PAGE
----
post #3 of 9
From your understanding of a binding I would in no way recomend you ski on these without getting them adjusted by a shop. Do you know what forwards pressure is, if not, do not pass go, return to ski shop.

Not being mean, just concerned for your own safety.

In all fairness, if you did nothing at all the binding should have been ok, as 303mm sole to 306mm sole is a tiny adjustment (1/8th of an inch in american) and would probably result in the same positional setting, but it may be one click different.
post #4 of 9
To be honest, the bindings may have been fine they way they were -- 3mm is not that much (on many heel pieces, the forward pressure increment is 2 or 3mm). But either way, don't eyeball the fit between the boot and heel piece, because that can look fine and still result in the wrong forward pressure. You need to gauge it by looking at the forward pressure indicator. On that binding, you want the screw to sit flush with the housing as mudfoot noted. Snap the boot in, look at the forward pressure, then release the boot to make adjustments. Repeat as needed. From a 303, a 306 should not take very much adjustment at all. Good luck! Dang lawyers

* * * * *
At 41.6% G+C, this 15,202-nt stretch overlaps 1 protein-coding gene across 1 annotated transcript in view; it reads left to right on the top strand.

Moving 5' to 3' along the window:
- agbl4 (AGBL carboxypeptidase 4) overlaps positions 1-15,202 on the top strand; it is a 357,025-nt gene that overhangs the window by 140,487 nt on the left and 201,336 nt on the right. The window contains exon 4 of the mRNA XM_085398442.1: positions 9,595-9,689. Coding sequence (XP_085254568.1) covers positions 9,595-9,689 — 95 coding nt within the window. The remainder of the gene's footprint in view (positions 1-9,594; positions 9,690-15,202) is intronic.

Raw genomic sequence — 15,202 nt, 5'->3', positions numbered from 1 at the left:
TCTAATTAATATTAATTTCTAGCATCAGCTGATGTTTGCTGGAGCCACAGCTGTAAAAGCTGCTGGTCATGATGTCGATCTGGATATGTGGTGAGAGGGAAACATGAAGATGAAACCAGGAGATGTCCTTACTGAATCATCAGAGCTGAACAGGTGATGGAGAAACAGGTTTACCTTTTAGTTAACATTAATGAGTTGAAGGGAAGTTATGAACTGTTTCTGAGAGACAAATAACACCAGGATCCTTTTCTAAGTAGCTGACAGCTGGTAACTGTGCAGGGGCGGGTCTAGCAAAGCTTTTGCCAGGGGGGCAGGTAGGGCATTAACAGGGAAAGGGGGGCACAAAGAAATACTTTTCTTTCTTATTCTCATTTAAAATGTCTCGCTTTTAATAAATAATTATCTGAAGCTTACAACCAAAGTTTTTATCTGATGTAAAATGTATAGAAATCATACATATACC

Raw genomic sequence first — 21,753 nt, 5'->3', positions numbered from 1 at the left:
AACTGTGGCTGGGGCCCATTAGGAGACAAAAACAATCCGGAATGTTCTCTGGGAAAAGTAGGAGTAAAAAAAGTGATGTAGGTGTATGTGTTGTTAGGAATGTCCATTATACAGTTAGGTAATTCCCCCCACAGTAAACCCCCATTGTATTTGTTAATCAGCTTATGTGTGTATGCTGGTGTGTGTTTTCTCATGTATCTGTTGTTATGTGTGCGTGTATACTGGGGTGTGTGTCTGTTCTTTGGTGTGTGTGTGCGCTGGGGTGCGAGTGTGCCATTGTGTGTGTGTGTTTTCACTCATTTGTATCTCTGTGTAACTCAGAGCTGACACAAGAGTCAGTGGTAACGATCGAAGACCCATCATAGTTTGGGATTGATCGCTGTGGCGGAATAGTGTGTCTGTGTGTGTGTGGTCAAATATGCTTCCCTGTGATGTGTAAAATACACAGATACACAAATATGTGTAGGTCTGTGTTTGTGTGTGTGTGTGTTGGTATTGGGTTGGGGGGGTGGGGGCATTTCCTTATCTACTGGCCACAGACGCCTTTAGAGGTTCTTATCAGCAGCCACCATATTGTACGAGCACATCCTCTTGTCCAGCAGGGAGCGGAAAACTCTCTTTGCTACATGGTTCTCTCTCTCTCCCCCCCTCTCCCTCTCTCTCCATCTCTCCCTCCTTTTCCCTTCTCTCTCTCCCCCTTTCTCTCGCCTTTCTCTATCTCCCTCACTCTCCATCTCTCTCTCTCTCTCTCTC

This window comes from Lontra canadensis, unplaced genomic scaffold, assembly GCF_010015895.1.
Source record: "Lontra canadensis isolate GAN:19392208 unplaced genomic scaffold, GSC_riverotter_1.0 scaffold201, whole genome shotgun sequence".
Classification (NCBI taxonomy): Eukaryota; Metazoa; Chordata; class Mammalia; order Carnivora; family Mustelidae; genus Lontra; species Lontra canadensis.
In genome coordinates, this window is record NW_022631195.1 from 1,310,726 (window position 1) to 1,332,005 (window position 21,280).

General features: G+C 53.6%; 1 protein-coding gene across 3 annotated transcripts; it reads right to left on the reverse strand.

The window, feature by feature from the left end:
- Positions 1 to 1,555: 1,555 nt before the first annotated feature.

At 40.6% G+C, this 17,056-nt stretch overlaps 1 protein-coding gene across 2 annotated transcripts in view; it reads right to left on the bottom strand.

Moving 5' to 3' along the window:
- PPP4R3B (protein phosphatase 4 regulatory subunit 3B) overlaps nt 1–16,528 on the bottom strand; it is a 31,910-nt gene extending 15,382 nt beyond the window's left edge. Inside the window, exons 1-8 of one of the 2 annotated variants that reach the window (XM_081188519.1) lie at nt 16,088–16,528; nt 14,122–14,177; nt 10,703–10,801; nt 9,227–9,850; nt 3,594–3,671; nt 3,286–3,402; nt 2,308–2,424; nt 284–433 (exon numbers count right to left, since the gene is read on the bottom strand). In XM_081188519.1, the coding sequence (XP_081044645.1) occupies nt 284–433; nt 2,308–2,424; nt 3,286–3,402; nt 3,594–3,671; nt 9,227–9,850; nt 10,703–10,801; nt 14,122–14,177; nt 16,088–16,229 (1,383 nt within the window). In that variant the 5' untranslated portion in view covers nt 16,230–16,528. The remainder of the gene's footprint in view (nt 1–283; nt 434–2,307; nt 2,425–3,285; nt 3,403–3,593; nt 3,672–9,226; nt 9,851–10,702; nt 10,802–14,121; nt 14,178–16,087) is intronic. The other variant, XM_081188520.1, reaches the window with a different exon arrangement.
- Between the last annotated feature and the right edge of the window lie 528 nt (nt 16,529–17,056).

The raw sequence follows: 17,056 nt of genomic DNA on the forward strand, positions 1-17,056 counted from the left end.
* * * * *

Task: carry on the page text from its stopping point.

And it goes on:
post #5 of 9
Thread Starter 
Quote:
Originally Posted by skier219 View Post
To be honest, the bindings may have been fine they way they were -- 3mm is not that much (on many heel pieces, the forward pressure increment is 2 or 3mm). But either way, don't eyeball the fit between the boot and heel piece, because that can look fine and still result in the wrong forward pressure. You need to gauge it by looking at the forward pressure indicator. On that binding, you want the screw to sit flush with the housing as mudfoot noted. Snap the boot in, look at the forward pressure, then release the boot to make adjustments. Repeat as needed. From a 303, a 306 should not take very much adjustment at all. Good luck! Dang lawyers
Hey, I'm one of them "dang" vampires - your term if memory serves...Off to the shop for the adjustment. Thanks for being the voices of reason. Guys just want to take of their own sh*t - but not from a hospital bed. On the slopes on Sunday to try out the new Krypts. Sugarloaf is open till May 4 - and it is going to be 60 degress tomorrow! That's what a 250" year will do for you. Tx buds. David